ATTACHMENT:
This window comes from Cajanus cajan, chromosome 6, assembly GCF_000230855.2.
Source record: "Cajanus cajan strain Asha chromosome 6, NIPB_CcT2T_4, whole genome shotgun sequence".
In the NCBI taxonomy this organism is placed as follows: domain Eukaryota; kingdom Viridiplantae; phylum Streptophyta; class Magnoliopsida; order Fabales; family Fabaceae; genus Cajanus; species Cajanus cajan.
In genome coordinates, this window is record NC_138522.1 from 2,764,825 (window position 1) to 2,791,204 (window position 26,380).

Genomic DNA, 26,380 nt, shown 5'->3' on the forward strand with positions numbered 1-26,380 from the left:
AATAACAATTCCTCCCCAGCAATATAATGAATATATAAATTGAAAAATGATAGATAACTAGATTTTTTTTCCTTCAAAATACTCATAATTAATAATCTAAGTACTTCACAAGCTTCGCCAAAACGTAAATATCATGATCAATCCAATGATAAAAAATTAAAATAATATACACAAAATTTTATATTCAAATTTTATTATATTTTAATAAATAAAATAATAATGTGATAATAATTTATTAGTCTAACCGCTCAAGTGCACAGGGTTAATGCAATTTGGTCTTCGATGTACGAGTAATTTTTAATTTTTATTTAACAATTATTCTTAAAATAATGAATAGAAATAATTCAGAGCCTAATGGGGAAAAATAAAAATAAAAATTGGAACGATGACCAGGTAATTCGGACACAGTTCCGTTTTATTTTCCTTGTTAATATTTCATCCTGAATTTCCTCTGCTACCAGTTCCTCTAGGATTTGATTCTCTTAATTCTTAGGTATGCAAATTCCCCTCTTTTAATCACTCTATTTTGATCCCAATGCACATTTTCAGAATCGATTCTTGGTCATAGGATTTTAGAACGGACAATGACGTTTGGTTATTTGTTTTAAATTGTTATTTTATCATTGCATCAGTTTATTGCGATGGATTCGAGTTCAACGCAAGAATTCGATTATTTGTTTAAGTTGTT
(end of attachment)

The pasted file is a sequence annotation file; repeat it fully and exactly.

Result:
This window comes from Cajanus cajan, chromosome 6, assembly GCF_000230855.2.
Source record: "Cajanus cajan strain Asha chromosome 6, NIPB_CcT2T_4, whole genome shotgun sequence".
In the NCBI taxonomy this organism is placed as follows: domain Eukaryota; kingdom Viridiplantae; phylum Streptophyta; class Magnoliopsida; order Fabales; family Fabaceae; genus Cajanus; species Cajanus cajan.
In genome coordinates, this window is record NC_138522.1 from 2,764,825 (window position 1) to 2,791,204 (window position 26,380).

Genomic DNA, 26,380 nt, shown 5'->3' on the forward strand with positions numbered 1-26,380 from the left:
AATAACAATTCCTCCCCAGCAATATAATGAATATATAAATTGAAAAATGATAGATAACTAGATTTTTTTTCCTTCAAAATACTCATAATTAATAATCTAAGTACTTCACAAGCTTCGCCAAAACGTAAATATCATGATCAATCCAATGATAAAAAATTAAAATAATATACACAAAATTTTATATTCAAATTTTATTATATTTTAATAAATAAAATAATAATGTGATAATAATTTATTAGTCTAACCGCTCAAGTGCACAGGGTTAATGCAATTTGGTCTTCGATGTACGAGTAATTTTTAATTTTTATTTAACAATTATTCTTAAAATAATGAATAGAAATAATTCAGAGCCTAATGGGGAAAAATAAAAATAAAAATTGGAACGATGACCAGGTAATTCGGACACAGTTCCGTTTTATTTTCCTTGTTAATATTTCATCCTGAATTTCCTCTGCTACCAGTTCCTCTAGGATTTGATTCTCTTAATTCTTAGGTATGCAAATTCCCCTCTTTTAATCACTCTATTTTGATCCCAATGCACATTTTCAGAATCGATTCTTGGTCATAGGATTTTAGAACGGACAATGACGTTTGGTTATTTGTTTTAAATTGTTATTTTATCATTGCATCAGTTTATTGCGATGGATTCGAGTTCAACGCAAGAATTCGATTATTTGTTTAAGTTGTT